Today I’m sharing a snippet of my own writing, a piece of history, if you will. Currently I’m working on a YA historical novel set during the American Civil War era, as well as researching publishing a poetry chapbook the traditional way. If you have any ideas or resources, let me know!
My book is a draft right now, and I’m still figuring out a lot of details. My story follows Patience, a middle-class young woman in New York who gets displaced during the Civil War, and learns how to become assertive and finds her purpose in life, as she’s forced to face challenges she had never imagined.
My story asks the question: How can we find the strength within ourselves to keep going, even when we are afraid? It’s about finding confidence and self-love and self-esteem, even amidst bullying and self-doubt. The story is for young adults who, much like me when I was a teenager, feel like a bit of a wallflower, invisible, a bit lost in the world, and may suffer from anxiety or depression. Looming over and intertwined with these emotional and communication issues throughout the story is the larger issue of racism that was prevalent during Civil War times (to make a huge understatement!) and sadly, remains prevalent today. I hope that through Patience’s story, readers can find some inspiration to keep going, and to love and believe in themselves.
Here is my little snippet, wherein Patience gets bullied by her sister and her friends:
An icy winter gust blasted past, fluttering Patience’s scarf in the wind. She took advantage of the distraction to look down and wrestle with it, hiding her tears. She blinked furiously, waiting for the birds with gold-limned blue bodies on her scarf to be more than blobs in her vision. There. She gulped back mucus into her throat and looked up again.
Celia’s fierce blue eyes were needling her still. She tossed her red curls and turned to her newest friend, Thomas. “Wait until you see the silly things Patience comes up with about the seasons! As if her blathering about Pastor Ellings’ service wasn’t dull enough just now. She walks around the house with her stockings half on like a child, regaling us about the newest snowflake she saw on her windowsill. I’m so glad I’m old enough to not share a room with her anymore.”
Everyone except Patience laughed. Celia knew just as well as Patience that they hadn’t shared a room since Leo moved out when Patience was fifteen and Celia was seventeen, two years ago. She always liked to make her newest complaint or sorrow sound immediate.
Patience knew there was no use saying anything. After all, Celia would just refute Patience’s claim, or laugh at her. Celia’s new friends Thomas and Arthur, and especially her old friends Margaret and Anna, would laugh with Celia and never believe she was as unkind or vindictive as Patience knew her to be. So Patience swallowed her words as usual. She tried to turn her mouth up to make it seem like she was laughing with them, not being laughed at.Untitled, (C) C.S. Kinnaird, 2021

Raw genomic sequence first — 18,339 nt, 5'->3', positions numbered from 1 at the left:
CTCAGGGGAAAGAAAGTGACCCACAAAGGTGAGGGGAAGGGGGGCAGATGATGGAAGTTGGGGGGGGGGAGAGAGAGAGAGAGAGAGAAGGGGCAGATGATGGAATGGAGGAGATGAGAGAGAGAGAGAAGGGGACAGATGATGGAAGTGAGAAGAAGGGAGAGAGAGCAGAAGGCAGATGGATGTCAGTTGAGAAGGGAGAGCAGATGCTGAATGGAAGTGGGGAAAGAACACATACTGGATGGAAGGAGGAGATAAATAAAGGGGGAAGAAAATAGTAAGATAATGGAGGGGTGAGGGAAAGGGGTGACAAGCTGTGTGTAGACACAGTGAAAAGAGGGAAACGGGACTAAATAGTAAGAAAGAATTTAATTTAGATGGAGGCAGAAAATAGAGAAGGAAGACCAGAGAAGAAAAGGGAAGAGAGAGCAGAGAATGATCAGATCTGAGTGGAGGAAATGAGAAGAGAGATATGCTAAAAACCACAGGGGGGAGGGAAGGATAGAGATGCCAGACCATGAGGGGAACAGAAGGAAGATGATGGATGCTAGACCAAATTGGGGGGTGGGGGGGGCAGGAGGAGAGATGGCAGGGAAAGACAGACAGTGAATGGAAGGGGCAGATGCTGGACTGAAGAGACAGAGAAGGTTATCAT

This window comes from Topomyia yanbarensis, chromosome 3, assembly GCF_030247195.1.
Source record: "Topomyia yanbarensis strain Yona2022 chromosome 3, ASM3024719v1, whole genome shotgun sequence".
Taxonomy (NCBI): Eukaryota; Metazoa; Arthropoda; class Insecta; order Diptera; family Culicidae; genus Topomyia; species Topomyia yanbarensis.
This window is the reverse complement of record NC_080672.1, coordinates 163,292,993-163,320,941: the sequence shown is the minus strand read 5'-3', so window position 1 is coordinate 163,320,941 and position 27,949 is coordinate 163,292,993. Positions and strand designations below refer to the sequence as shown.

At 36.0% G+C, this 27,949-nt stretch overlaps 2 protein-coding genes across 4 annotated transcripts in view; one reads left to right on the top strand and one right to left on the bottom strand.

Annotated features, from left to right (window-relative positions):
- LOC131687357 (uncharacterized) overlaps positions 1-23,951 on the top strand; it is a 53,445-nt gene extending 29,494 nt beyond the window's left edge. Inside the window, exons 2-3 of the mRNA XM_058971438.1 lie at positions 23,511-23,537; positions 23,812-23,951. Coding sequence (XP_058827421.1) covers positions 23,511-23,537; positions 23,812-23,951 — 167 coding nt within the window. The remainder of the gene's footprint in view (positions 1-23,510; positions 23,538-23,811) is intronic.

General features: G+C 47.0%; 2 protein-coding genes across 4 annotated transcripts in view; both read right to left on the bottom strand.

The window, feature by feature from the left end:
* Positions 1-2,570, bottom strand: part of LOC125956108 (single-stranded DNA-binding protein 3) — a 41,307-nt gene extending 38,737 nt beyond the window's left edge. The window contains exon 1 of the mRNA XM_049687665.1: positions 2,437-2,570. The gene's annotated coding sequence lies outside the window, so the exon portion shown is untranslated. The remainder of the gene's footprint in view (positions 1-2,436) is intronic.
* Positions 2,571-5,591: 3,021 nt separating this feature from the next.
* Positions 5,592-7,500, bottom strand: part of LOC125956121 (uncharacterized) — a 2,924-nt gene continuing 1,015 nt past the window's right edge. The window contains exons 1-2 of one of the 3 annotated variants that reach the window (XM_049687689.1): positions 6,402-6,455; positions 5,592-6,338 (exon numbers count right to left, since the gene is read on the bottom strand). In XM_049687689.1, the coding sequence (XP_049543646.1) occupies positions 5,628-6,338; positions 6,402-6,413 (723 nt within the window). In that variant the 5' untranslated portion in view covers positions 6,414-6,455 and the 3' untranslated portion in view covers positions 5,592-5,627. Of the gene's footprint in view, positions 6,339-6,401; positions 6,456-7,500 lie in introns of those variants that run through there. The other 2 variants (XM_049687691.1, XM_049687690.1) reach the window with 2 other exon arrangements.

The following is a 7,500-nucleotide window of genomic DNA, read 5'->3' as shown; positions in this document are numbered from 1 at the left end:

I feel so shy to share my work, honestly. It’s been so long since I’ve written consistently. My writing is quite rusty, like a rough-hewn piece of granite rather than the exquisite marble I’d like it to be. Posting on this blog and participating in NaNoWriMo 2020, even partially, has really helped me. I’ve been feeling much more encouraged than in recent years; if you go back through my archives, you can see my lack of posts; that correlated with a lot of depression and self-doubt I’d been experiencing. I’m so glad to have gotten out of that. It’s also rare that I posted any of my own writing, which I’m also hoping to do more of in 2021.
I really tend to be a perfectionist. It took having the free time that quarantine in 2020 granted, for me to stop listening to my Inner Editor and try my hand at being creative again. It started with going back to oil painting, and singing a couple successful “Amazing Grace”s on my new ukulele, to spark a sense of confidence and fun that I needed to dive back into writing, too. Also, putting aside my fantasy story, which I mentioned before and have done some drawings for, helped – to give myself permission to work on something else! It has been a breath of fresh air.
I haven’t done any drawings for this unnamed draft so far. But here are some images that have inspired me, from Pinterest:
I would be honored and curious to know what you think of this snippet of my writing, and of the Civil War images. Also, if you have any ideas to lend in regards to the Civil War era or historical writing, I’d love to hear it!
Until next time,